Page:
Duke Energy's move to invest $500 million in 278 megawatts of utility-scale solar is unprecedented in the state -- but it's getting mixed reviews from North Carolina solar advocates.
Duke Energy looks to own the following projects:
- Warsaw Solar Facility, developed by Strata Solar and soon to be the largest PV plant east of the Mississippi River, 65 megawatts
- Elm City Solar Facility, developed by HelioSage Energy, 40 megawatts
- Fayetteville Solar Facility, developed by Tangent Energy Solutions, 23 megawatts
Duke Energy will sign PPAs with these new projects:
- Bladen County, developed by Innovative Solar Systems, 48 megawatts
- Richmond County, developed by FLS Energy, 48 megawatts
- Scotland County, developed by Birdseye Renewable Energy, 20 megawatts
- Cleveland County, developed by Birdseye Renewable Energy,19 megawatts
- Beaufort County, developed by Element Power US, 15 megawatts
“Solar prices are coming down. We can make it work at an attractive price," said Rob Caldwell, VP at Duke Distributed Energy Resources, adding that the current PPA prices are “about a third” of the $0.11 per kilowatt-hour Duke now pays for rooftop solar.
The investment was driven by North Carolina’s 12.5-percent-by-2021 RPS. Scheduled to be on-line by the end of 2015, the acquisitions will make Duke compliant with the interim targets of 6 percent by 2015 and 10 percent by 2018, according to Caldwell.
But some North Carolina solar advocates say this could be the utility’s last such investment for a long time, and that it is also working to impede private development in distributed generation in the region.
“Duke Energy’s solar announcement today is a good step, but it’s the only step Duke plans to make toward renewables for its Carolinas customers over the next fifteen years, according to its newly filed long-range plans,” said Jim Warren, executive director of renewables advocacy group NC WARN. “Meanwhile, Duke is actively working to stifle the growth of large-scale and rooftop solar in North Carolina in the ongoing case at the utilities commission.”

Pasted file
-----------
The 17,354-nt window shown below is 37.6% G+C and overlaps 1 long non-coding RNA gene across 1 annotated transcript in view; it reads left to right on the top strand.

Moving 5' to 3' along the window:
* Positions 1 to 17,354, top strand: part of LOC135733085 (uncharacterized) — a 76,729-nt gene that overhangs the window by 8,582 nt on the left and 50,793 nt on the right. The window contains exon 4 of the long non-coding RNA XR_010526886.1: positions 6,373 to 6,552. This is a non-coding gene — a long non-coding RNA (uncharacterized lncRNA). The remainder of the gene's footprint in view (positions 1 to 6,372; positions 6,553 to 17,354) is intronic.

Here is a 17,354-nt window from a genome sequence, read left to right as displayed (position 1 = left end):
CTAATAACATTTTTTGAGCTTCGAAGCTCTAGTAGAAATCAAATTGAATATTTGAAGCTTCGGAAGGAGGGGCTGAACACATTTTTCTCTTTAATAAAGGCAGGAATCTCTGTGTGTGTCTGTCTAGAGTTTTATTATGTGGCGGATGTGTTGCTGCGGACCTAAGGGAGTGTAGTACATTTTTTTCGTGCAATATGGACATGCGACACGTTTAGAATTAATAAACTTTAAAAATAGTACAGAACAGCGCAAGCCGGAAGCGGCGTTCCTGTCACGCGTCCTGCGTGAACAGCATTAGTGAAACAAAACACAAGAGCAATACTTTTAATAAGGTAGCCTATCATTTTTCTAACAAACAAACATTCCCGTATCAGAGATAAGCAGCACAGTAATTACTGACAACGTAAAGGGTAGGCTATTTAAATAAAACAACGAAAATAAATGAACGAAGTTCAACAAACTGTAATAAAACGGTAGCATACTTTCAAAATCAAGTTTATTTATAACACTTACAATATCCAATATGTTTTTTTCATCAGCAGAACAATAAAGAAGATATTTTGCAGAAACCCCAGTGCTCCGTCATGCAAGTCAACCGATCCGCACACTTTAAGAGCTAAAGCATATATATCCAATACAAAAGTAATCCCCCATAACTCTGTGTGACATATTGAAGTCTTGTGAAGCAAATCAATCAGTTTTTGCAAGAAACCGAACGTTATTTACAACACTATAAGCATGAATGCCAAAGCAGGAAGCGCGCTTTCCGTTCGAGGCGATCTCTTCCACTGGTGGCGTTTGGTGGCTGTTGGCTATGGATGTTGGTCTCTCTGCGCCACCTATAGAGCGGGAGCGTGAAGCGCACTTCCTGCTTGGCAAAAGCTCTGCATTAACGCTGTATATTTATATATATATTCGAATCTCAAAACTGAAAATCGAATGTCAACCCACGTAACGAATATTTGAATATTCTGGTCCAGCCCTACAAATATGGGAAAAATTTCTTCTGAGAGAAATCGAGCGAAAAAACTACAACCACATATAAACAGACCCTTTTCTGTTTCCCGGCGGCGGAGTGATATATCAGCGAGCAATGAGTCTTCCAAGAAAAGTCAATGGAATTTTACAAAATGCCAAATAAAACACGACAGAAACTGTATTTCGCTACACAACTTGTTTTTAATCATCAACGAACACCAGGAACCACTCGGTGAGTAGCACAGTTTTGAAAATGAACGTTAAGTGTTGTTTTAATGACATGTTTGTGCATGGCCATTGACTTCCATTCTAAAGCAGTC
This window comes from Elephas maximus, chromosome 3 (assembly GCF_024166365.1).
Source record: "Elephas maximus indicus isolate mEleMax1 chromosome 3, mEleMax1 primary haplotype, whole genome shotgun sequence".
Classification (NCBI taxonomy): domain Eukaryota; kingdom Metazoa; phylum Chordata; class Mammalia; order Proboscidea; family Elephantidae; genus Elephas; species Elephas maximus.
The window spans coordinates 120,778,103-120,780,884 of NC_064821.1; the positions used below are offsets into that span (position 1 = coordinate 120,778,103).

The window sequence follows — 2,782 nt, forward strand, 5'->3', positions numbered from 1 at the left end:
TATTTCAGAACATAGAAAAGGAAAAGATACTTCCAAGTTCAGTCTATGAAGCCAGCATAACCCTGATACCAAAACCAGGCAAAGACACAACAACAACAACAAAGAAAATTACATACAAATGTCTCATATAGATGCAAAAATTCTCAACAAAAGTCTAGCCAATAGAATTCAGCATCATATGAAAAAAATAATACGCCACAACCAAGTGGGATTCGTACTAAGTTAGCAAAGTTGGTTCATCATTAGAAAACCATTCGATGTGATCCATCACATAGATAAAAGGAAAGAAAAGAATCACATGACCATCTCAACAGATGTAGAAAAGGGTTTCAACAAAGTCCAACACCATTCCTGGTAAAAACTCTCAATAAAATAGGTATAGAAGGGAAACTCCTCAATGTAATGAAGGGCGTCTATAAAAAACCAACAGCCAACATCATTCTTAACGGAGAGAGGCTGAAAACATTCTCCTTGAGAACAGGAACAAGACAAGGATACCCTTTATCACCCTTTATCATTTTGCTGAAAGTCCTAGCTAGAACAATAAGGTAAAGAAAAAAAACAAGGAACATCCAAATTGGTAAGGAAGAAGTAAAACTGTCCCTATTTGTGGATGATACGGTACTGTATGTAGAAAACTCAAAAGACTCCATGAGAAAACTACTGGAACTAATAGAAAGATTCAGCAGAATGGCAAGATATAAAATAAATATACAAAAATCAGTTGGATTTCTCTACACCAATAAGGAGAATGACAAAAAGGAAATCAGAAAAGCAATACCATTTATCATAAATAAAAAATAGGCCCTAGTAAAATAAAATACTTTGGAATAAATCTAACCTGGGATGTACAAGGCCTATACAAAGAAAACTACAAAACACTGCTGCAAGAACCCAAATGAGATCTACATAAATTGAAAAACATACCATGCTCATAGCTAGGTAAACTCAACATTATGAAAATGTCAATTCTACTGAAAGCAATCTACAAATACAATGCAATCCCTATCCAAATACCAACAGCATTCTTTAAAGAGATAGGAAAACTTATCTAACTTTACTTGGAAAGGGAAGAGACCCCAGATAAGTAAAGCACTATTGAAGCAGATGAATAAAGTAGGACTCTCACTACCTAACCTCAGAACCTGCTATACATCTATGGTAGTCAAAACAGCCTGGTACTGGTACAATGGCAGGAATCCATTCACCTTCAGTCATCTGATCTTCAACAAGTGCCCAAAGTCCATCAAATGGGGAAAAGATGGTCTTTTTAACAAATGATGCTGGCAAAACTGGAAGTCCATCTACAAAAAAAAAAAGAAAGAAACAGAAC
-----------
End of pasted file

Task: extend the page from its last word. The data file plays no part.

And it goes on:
“The regulated side is trying to fight independent solar at the same time that the commercial side is investing $500 million,” said Shawn LeMond, founder and CEO of Sapien Research & Consulting. LeMond is a former North Carolina Republican legislator who has consulted with Duke Energy and other solar developers. “Duke knows that solar is the future. But it wants to be the only solar in the future.”
In the current North Carolina Utility Commission avoided-cost determination case, Duke is asking for cuts in the standard PPA term, from fifteen years to ten years, and in the standard contract’s maximum eligible system size, from 5 megawatts to 100 kilowatts, according to NC WARN witness Nancy LaPlaca. “That would essentially push smaller developers out of the market.”
Under the 1978 Public Utilities Regulatory Policies Act (PURPA), any project that complies with the standard PPA terms and will sell at or below the avoided cost of other generation, as determined by state regulators, must be purchased by local utilities. The bulk of the North Carolina solar market has come about due to the PURPA requirements, LaPlaca said. The state's 630 megawatts of installed capacity include only about 1,500 rooftop installations. The increasing variety of PURPA-eligible resources requires new attention from regulators, according to Kendal Bowman, Duke Energy VP of policy and regulatory affairs. “Lowering the eligibility limit for standard rates to 100 kilowatts will ensure that Qualifying Facility capacity is actually needed by the utility,” he said.
The severe limitations in Duke’s proposed standard contract changes would limit independent developers,according to the testimony of NCUC staff research director John Hinton. “Risk goes way up and cost goes way up,” LaPlaca added. If developers do get financing, the resulting higher-than-avoided-cost price would leave them without an offtaker.
Meanwhile, LaPlaca said, Duke will rate-base the 128 megawatts it is buying and will likely be granted a nearly 10 percent rate of return. It becomes possible to build the biggest solar project east of the Mississippi because the risk is eliminated. “The customers pay for it,” she added.
Though Duke cannot rate-base the PPAs, that solar goes to RPS compliance, LaPlaca said. And, because the state's RPS allows utilities to use energy efficiency to replace some renewable generation, “Duke may not have to acquire any more solar after 2021 unless North Carolina increases its mandate.”
“Duke is putting $500 million into solar,” LeMond said. "But what they are doing at the utility commission is stopping independent [developers] from building five times that. The market would build a lot more solar, but Duke is fighting it.”